The U.S. District Court for the District of Delaware accepted Merck’s arguments that method of treatment patents asserted by BMS against its Keytruda product “touch upon a natural phenomenon” such that they should be analyzed under the Mayo/Alice patent eligibility framework. However, in view of disputed issues of fact, the presumption of validity, and other presumptions arising from the Rule 12(b)(6) context, the court denied Merck’s motions to dismiss the Keytruda litigation.
The Patents At Issue
The patents at issue are assigned to Ono Pharmaceutical Co., Ltd. and Tasuku Honjo, and exclusively licensed to Bristol-Myers Squibb Co. BMS asserted that Merck’s Keytruda® (pembrolizumab) product infringes U.S. Patent No. 9,067,999. and U.S. Patent No. 9,073,994.
Claim 1 of the ‘999 patent recites:
1. A method of treating a lung cancer comprising administering a composition comprising a human or humanized anti-PD-1 monoclonal antibody to a human with the lung cancer, wherein the administration of the composition treats the lung cancer in the human.
Claim 1 of the ‘994 patent recites:
1. A method of treating a metastatic melanoma comprising intravenously administering an effective amount of a composition comprising a human or humanized anti-PD-1 monoclonal antibody and a solubilizer in a solution to a human with the metastatic melanoma, wherein the administration of the composition treats the metastatic melanoma in the human.
The Mayo/Alice Analysis
The district court rendered similar decisions in DED-1-15-cv-00560 (involving the ‘999 patent) and DED-1-15-cv-00572 (involving the ‘994 patent), providing its analysis in footnotes in three-page orders denying Merck’s motions to dismiss.
With regard to step 1 of the Mayo/Alice framework, the court agreed with Merck that that claims involve a “natural phenomenon”, providing similar explanations for both patents:
[T]he court concludes that, contrary to Bristol-Myers contention, the ‘999 patent touches upon a natural phenomenon by using T cells to activate the immune system. The inventors relied on the fact that inhibiting “signals of PD-1, PD-L 1 or PD-L2 inhibit cancer proliferation through the mechanism of the recovery and activation of immune function.” This interaction is a natural phenomenon.
[T]he court concludes that, contrary to Bristol-Myers contention, the ‘994 patent touches upon a natural phenomenon by using T cells to activate the immune system. The ‘994 patent relies on the known scientific fact that blocking activation of the PD-1 pathway causes this effect in the body, which enables the patient’s T cells to perform their normal biological activity of removing cancer cells. This interaction is a natural phenomenon.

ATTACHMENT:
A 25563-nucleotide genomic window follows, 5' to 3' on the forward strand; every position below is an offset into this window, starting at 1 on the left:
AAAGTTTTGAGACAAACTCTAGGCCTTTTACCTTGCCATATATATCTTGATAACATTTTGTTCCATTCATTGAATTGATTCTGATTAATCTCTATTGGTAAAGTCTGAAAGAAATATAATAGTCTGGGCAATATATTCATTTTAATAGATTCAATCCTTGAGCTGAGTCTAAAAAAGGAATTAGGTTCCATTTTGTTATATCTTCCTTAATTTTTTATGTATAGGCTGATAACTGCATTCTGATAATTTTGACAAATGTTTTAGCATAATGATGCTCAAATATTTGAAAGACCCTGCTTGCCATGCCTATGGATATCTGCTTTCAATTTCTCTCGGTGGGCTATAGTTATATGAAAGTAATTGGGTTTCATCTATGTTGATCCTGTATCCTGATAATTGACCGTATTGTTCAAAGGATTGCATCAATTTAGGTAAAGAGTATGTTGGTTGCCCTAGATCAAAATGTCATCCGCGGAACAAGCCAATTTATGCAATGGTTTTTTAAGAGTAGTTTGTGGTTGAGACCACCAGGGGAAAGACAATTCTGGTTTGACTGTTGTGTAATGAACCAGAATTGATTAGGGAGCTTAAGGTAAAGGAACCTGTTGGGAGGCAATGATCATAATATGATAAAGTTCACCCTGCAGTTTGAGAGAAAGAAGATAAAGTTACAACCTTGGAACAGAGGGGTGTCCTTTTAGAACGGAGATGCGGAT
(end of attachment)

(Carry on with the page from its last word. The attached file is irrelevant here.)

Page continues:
With regard to step 2, the court summarized the parties arguments as follows:
Merck contends that the process method consists of administering a synthetic agent through a single step to induce a natural reaction. Bristol-Myers insists that administering anti-PD-1 antibodies is not a diagnostic step as in Mayo, but provides the treatment itself.
Merck contends that the process method consists of administering a synthetic substance through a single step to induce a natural reaction. Bristol-Myers insists that administering anti-PD-1 antibodies is not a diagnostic step, but provides the treatment itself.
In both cases, the court determined:
Whether the claims amount to an implementation step is a complicated factual determination that the court could better resolve after discovery.
The court also noted that the patents were entitled to a presumption of validity, including a presumption that “the determination of the Patent Office that the [patents are] patent-eligible” is correct.
Overall, the court determined that “there is not clear and convincing evidence that ineligibility is the only plausible reading of the patent,” and so denied Merck’s motions to dismiss.
Ignoring Guidance Or Just Dicta?
While I am glad that the court did not grant Merck’s motions to dismiss, it is disappointing that the court believes that it needs to conduct an in-depth inquiry into whether these method of treatment claims amount to “significantly more” than a natural phenomenon. We all know that the Supreme Court expressly distinguished method of treatment claims in Mayo, and also distinguished method claims in Myriad. While some might say that language is dicta, ignoring it altogether defies the guidance the Supreme Court itself provided for applying its patent eligibility jurisprudence.